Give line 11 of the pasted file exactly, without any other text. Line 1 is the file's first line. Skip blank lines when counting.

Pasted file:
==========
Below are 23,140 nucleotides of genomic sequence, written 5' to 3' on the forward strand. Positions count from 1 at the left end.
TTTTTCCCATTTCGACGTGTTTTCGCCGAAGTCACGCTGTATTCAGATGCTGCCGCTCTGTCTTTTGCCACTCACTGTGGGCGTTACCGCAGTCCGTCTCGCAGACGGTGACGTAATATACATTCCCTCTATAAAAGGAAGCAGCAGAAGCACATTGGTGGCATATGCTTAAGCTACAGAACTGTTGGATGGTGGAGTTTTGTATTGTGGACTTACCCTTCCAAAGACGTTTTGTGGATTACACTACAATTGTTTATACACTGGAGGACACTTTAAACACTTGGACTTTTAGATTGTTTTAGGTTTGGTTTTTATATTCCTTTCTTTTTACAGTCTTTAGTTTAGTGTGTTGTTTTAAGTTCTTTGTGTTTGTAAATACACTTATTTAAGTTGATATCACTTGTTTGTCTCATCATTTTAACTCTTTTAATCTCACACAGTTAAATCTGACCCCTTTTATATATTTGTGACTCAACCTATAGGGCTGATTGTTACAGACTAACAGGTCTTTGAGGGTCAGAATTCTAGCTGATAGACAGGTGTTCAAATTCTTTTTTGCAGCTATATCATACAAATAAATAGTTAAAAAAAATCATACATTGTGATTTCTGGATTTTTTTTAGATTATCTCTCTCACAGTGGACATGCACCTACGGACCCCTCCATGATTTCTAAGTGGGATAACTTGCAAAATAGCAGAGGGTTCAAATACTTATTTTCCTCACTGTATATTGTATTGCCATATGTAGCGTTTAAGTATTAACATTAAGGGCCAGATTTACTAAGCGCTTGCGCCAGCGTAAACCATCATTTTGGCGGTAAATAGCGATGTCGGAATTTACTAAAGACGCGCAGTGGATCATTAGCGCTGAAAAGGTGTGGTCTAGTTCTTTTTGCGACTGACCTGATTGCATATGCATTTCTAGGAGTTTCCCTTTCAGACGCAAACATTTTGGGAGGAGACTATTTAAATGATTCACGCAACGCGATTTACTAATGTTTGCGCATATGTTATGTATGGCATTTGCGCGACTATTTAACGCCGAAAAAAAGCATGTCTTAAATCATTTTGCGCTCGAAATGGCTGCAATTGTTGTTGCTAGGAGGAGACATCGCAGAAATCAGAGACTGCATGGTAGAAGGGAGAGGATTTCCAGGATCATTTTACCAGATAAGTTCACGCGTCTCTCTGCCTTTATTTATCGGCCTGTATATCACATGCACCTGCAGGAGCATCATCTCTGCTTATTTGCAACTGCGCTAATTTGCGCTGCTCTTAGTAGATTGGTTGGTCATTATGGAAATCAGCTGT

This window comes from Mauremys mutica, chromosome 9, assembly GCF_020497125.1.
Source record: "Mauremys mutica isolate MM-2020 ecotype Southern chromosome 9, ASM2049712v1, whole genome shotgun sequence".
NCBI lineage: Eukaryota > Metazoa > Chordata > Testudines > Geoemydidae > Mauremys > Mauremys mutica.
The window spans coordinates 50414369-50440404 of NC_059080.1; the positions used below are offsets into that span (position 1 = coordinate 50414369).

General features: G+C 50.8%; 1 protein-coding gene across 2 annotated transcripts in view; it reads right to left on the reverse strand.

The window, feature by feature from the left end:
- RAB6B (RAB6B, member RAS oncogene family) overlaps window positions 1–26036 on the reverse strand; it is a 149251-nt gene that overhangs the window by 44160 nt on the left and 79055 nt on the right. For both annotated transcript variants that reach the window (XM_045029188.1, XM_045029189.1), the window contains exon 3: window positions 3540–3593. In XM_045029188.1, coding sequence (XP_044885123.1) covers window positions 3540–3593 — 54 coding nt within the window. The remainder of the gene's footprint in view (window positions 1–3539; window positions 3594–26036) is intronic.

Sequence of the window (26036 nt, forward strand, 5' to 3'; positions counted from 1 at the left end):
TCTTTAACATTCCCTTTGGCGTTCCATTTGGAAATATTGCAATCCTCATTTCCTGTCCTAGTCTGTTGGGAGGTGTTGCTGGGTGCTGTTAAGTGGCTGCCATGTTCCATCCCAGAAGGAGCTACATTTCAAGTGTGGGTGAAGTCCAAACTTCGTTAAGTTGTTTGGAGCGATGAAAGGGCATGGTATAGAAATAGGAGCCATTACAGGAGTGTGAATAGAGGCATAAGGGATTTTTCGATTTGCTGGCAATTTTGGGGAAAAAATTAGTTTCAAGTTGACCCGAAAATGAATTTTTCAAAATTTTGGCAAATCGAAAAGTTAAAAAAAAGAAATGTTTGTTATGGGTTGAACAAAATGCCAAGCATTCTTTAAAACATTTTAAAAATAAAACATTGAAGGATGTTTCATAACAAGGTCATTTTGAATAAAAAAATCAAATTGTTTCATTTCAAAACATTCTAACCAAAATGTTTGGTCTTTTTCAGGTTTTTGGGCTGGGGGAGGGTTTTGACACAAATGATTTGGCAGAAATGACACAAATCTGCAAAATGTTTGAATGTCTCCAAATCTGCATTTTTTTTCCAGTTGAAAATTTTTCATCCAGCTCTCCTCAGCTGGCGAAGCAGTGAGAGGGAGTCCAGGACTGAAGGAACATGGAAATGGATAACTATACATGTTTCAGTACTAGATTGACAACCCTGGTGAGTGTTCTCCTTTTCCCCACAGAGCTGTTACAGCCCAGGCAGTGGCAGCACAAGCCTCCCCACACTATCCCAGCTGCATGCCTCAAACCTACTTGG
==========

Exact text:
TCTTTAACATTCCCTTTGGCGTTCCATTTGGAAATATTGCAATCCTCATTTCCTGTCCTAGTCTGTTGGGAGGTGTTGCTGGGTGCTGTTAAGTGGCTGCCATGTTCCATCCCAGAAGGAGCTACATTTCAAGTGTGGGTGAAGTCCAAACTTCGTTAAGTTGTTTGGAGCGATGAAAGGGCATGGTATAGAAATAGGAGCCATTACAGGAGTGTGAATAGAGGCATAAGGGATTTTTCGATTTGCTGGCAATTTTGGGGAAAAAATTAGTTTCAAGTTGACCCGAAAATGAATTTTTCAAAATTTTGGCAAATCGAAAAGTTAAAAAAAAGAAATGTTTGTTATGGGTTGAACAAAATGCCAAGCATTCTTTAAAACATTTTAAAAATAAAACATTGAAGGATGTTTCATAACAAGGTCATTTTGAATAAAAAAATCAAATTGTTTCATTTCAAAACATTCTAACCAAAATGTTTGGTCTTTTTCAGGTTTTTGGGCTGGGGGAGGGTTTTGACACAAATGATTTGGCAGAAATGACACAAATCTGCAAAATGTTTGAATGTCTCCAAATCTGCATTTTTTTTCCAGTTGAAAATTTTTCATCCAGCTCTCCTCAGCTGGCGAAGCAGTGAGAGGGAGTCCAGGACTGAAGGAACATGGAAATGGATAACTATACATGTTTCAGTACTAGATTGACAACCCTGGTGAGTGTTCTCCTTTTCCCCACAGAGCTGTTACAGCCCAGGCAGTGGCAGCACAAGCCTCCCCACACTATCCCAGCTGCATGCCTCAAACCTACTTGG